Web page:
- The authors were able to successfully design, deliver and assess a work-based anti-stigma intervention, showing that this type of intervention can be easily delivered, be well received by the target population, and be potentially effective in improving staff’s wellbeing and reducing sickness absence.
- The above was achieved through a clear design, in which authors used evidence-based information to develop their intervention; a largely appropriate methodological approach, which included power calculations and a clustered RCT design; and measures focused on assessing changes in attitudes, acceptability of the intervention, and actual changes in sickness absence behaviour.
- Another strength was the inclusion of managers, as authors recognised managers play an important role in the work experience of most employees; therefore, including them could have helped them improve their own attitudes towards employees struggling with a mental illness, increasing their empathy and providing them with basic tools to support staff wellbeing.
- Due to the nature of its design, there might have been some leakage and contamination from the intervention group to the control group. Therefore, participants from the control group might have become aware of the content of the intervention, which could have influenced their own attitudes.
- Attrition at follow-up was significant, as the authors lost 57% participants from the intervention group and 39.5% from the control group. This might be due to the onset of the Covid-19 pandemic; however, it is not clear whether the authors considered attrition in their power calculation, which would suggest the study was underpowered. An intention to treat analysis would have helped here.
- Although the authors tried to assess participants’ satisfaction with the intervention, they missed the opportunity to identify key mechanisms of change associated with the identified stigma reduction, and more importantly with the reduction of sickness absence observed in the intervention group.
- Similarly, the authors did not look for potential barriers to implement the intervention elsewhere, or other elements which could cause issues when adapting it to different settings. These elements could have been identified by conducting a process evaluation.
- Finally, the onset of the COVID-19 pandemic prevented authors from assessing the effects of the intervention in the longer-term, so, it is unclear if the changes identified were maintained.
Implications for practice
Overall, this study has important implications for practice, as it is a novel anti-sigma intervention that has been tested on members of the public in a real workplace setting, with initial results showing potential benefits for both companies and their employees. In comparison to existing workplace interventions, which often target individuals already struggling with mental illness, this intervention was developed with universal implementation in mind. Whilst further research is the obvious next step, as it still needs to be determined whether these gains can be maintained over the long term, policymakers and other government organisations could begin to consider whether trialling similar interventions in other workplace environments would be feasible.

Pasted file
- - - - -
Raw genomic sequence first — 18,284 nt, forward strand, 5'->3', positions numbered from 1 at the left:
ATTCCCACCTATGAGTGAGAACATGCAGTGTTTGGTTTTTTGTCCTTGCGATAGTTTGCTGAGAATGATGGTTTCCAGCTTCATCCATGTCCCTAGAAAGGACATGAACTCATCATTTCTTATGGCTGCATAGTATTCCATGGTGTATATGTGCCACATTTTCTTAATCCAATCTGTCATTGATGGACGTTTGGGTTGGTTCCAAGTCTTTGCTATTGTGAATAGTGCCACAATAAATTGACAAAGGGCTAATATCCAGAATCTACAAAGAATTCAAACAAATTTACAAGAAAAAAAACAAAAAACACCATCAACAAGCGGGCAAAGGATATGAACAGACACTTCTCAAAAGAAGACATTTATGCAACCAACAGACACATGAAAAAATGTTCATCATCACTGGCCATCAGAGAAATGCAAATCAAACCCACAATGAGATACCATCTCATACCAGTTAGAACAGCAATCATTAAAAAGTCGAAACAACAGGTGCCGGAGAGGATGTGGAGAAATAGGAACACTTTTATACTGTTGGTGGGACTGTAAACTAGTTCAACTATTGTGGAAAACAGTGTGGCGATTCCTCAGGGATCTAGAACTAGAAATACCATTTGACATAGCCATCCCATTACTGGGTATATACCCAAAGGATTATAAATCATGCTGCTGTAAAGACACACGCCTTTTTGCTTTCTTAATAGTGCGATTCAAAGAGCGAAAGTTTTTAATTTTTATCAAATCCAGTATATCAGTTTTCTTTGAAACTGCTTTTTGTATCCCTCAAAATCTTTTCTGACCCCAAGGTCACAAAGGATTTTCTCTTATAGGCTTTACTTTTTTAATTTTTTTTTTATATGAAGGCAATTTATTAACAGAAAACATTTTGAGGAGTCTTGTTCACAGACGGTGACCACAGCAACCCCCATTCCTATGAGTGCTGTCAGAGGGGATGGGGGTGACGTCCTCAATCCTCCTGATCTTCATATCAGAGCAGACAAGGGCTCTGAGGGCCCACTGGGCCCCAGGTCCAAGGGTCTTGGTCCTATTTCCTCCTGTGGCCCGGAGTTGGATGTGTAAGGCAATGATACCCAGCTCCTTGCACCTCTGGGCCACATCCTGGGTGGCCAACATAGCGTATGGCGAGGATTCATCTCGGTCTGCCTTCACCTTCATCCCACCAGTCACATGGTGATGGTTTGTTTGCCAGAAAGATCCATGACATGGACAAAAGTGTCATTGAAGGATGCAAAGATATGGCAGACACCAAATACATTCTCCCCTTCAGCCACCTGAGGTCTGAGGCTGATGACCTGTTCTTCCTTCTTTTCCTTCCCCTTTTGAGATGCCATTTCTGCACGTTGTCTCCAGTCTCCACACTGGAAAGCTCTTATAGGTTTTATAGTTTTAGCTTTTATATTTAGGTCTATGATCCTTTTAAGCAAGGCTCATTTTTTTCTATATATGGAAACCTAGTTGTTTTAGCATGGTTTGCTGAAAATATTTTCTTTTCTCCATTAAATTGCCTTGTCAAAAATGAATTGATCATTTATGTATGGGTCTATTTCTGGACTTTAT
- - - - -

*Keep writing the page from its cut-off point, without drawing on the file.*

As this intervention was focused on DVLA staff, trialling the intervention within other government organisations or companies with a similar management system may be appropriate. From questionnaire feedback, the current study suggests that employees may welcome this type of intervention, as it has the potential to improve their mental health literacy, wellbeing, and help-seeking behaviour, an element which has not been considered in previous workplace interventions (Hanisch et al., 2016). Employers might also be willing to implement similar interventions if they know that workforce losses can be reduced, and productivity increased. Therefore, this intervention might be acceptable and transferrable to other workplace settings, like privately owned companies, and could make a real-world difference. However, due to the considerable limitations within this study, much more research is needed to become confident in the effectiveness of Prevail.
Finally, from a personal perspective, although many organisations, including the NHS, frequently mention their plans to support staff wellbeing, these are often not reflected in outcomes from staff satisfaction surveys. It makes me concerned that staff wellbeing could be seen as a tick-box exercise rather than a priority for employers. As Prevail was successfully conducted within a government organisation, I think it could be possible to implement a similar intervention with NHS staff, who would not only benefit from reduced self-stigma, but also increased support to seek help when needed.
Statement of interests
Gray, N.S., Davies, H., Brad, R. et al. (2023) Reducing sickness absence and stigma due to mental health difficulties: a randomised control treatment trial (RCT) of a low intensity psychological intervention and stigma reduction programme for common mental disorder (Prevail). BMC Public Health 23, 1324. https://doi.org/10.1186/s12889-023-16200-x
Dewa, C. S., Loong, D., Bonato, S., & Joosen, M. C. (2015). The effectiveness of return-to-work interventions that incorporate work-focused problem-solving skills for workers with sickness absences related to mental disorders: a systematic literature review. BMJ Open, 5(6), e007122.
Hanisch, S. E., Twomey, C. D., Szeto, A. C., Birner, U. W., Nowak, D., & Sabariego, C. (2016). The effectiveness of interventions targeting the stigma of mental illness at the workplace: a systematic review. BMC Psychiatry, 16(1), 1-11.
Henderson, C., Evans-Lacko, S., & Thornicroft, G. (2013). Mental illness stigma, help seeking, and public health programs. American Journal of Public Health, 103(5), 777-780.
Nigatu, Y. T., Liu, Y., Uppal, M., McKinney, S., Rao, S., Gillis, K., & Wang, J. (2016). Interventions for enhancing return to work in individuals with a common mental illness: systematic review and meta-analysis of randomized controlled trials. Psychological Medicine, 46(16), 3263-3274.
Stansfeld, S. A., Fuhrer, R., & Head, J. (2011). Impact of common mental disorders on sickness absence in an occupational cohort study. Occupational and Environmental Medicine, 68(6), 408-413.
World Health Organization (2022, June). Mental disorders. Retrieved September 2023.